Fade to Grey

Written by John Lincoln

Review written by Judith Sullivan

Judith Sullivan is a writer in Leeds, originally from Baltimore. She is working on a crime series set in Paris. Fluent in French, she’s pretty good with English and has conversational Italian and German. She is working to develop her Yorkshire speak.

Fade to Grey
No Exit Press
RRP: £12.99
Released: February 21 2019

I would happily wager that this book will be a “Marmite-Read”. If I were a gambler, I’d say half of its readers will love it, the other half, not so much. The naysayers may be put off by a surfeit of exposition in the early sections, but those who love it, will follow the story by Lincoln (the pen-name of author and reviewer John Williams) with delight.

Fade to Grey is the first instalment in the promising ‘Gethin Grey’ Cardiff and Bristol-based Detective series. Grey is a married father, gambler, son of an intimidating judge and founder of the Last Resort Legals team. LRL offers an interesting twist on the cold-case genre of crime fiction.

As the name suggests, Grey’s team helps convicted criminals (and their supporters) reverse unsafe verdicts made from the past. They naturally charge for their services but there is more crucially, an element of passion in LGL’s approach. The chronic gambler in Grey gets jazzed at the notion of flipping ‘wrongs’ upon their head. His A-team of co-workers includes officer manager Bex, a torch-singer in her off-duty hours, and Deano, a much-tattooed investigator. Though scrappy and hard-working as colleagues, they are also close friends.

The particular case that comes their way, concerns one Ismail Mohammed, serving at her Majesty’s pleasure in Belmarsh. Known as Izma M, he was convicted of murdering a young woman named Hannah Gold in summer 2005. Having rejected his gangster past, he has written an inspirational book and insists he could not (and would not) have, killed casual fling - Hannah.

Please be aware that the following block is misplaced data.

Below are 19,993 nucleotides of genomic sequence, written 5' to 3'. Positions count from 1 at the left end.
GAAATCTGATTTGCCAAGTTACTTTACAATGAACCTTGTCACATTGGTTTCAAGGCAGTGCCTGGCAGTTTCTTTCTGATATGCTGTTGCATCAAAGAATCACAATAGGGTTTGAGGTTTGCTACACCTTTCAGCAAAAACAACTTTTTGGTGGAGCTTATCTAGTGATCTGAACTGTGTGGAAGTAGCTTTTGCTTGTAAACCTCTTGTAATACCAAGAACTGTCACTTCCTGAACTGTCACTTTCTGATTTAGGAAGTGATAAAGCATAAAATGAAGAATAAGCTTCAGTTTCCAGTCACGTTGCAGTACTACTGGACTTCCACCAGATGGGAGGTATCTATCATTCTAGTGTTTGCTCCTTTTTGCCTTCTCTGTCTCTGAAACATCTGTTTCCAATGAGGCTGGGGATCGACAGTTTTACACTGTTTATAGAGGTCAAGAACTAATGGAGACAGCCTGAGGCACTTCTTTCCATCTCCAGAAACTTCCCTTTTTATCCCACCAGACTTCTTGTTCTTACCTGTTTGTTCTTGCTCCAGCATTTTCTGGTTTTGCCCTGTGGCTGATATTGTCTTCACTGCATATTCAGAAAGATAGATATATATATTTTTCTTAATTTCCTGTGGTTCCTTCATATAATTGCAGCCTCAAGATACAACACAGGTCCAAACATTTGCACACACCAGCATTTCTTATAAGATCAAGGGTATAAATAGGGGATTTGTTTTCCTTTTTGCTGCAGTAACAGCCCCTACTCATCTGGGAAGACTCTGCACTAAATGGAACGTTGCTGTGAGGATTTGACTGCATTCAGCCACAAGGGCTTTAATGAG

Izma M has many champions, notably a fifty-something TV starlet named Amelia Laverne (think “Oh, wasn’t she on The Bill or Corrie?”). Laverne’s acting has netted her some funds which she commits to cover LRL’s fees. Her interest is presented purely as general, but it doesn’t take long for LRL to begin thinking her passion may stem from something more personal.

The starstruck LRL team swiftly get stuck in, combing the west of the British Isles for clues that may have been missed a decade back. Of course, it was never going to be easy, and Gethin and Co discover plenty of holes in the prosecution, as well as the defence cases. Izma himself, local copper Mal Haynes and Laverne all have plenty to hide, but they’re no match for Grey’s crack team.

The reader is treated to some sunny interludes away from the Welsh greyness. A series of events in Cyprus in 2001 is recounted in truncated style - with the chapters tucked within the main narrative. The insertions are well done and craftily woven into the fabric of Fade.

The most dysfunctional character in the novel is Gethin himself. A recovering gambler, he has established a fragile domestic harmonium with his wife Cat and teenage daughter Hattie. The reader quickly figures out how shaky the foundations of the Grey ménage, are. Gethin is distant with his wife, preoccupied with his daughter, and the allure of the green-baize blackjack table is ever-present in his life, as well an interest in females other than his wife.

Fade is a brisk read, full of the busy nature of life, as the narrative contains twists and turns that surprise as well as bewilder. The downside, which often cloud series openers, is the baggage, the exposition which occupies the opening third of the book, before the story takes off and hits top gear.

Lincoln at times lets himself get bogged down in detailing character back-stories, including Gethin himself. Most fictional cops and PIs are addicted to something, and Gethin is no exception with his gambling obsession.

Lincoln astutely lays out the siren calls and danger signals. Sadly, the information overload in the early part of the novel, may deter some readers impatient to get on with the nuts and bolts of the investigation. 

I have no doubt the next instalment will fully utilise the benefits of the back-stories of Gethin and his crew; as they are an interesting and complex array of souls, made vivid by the author’s confident voice. 

I am rooting for Gethin’s domestic situation to improve, and look forward to the next book with eager anticipation.

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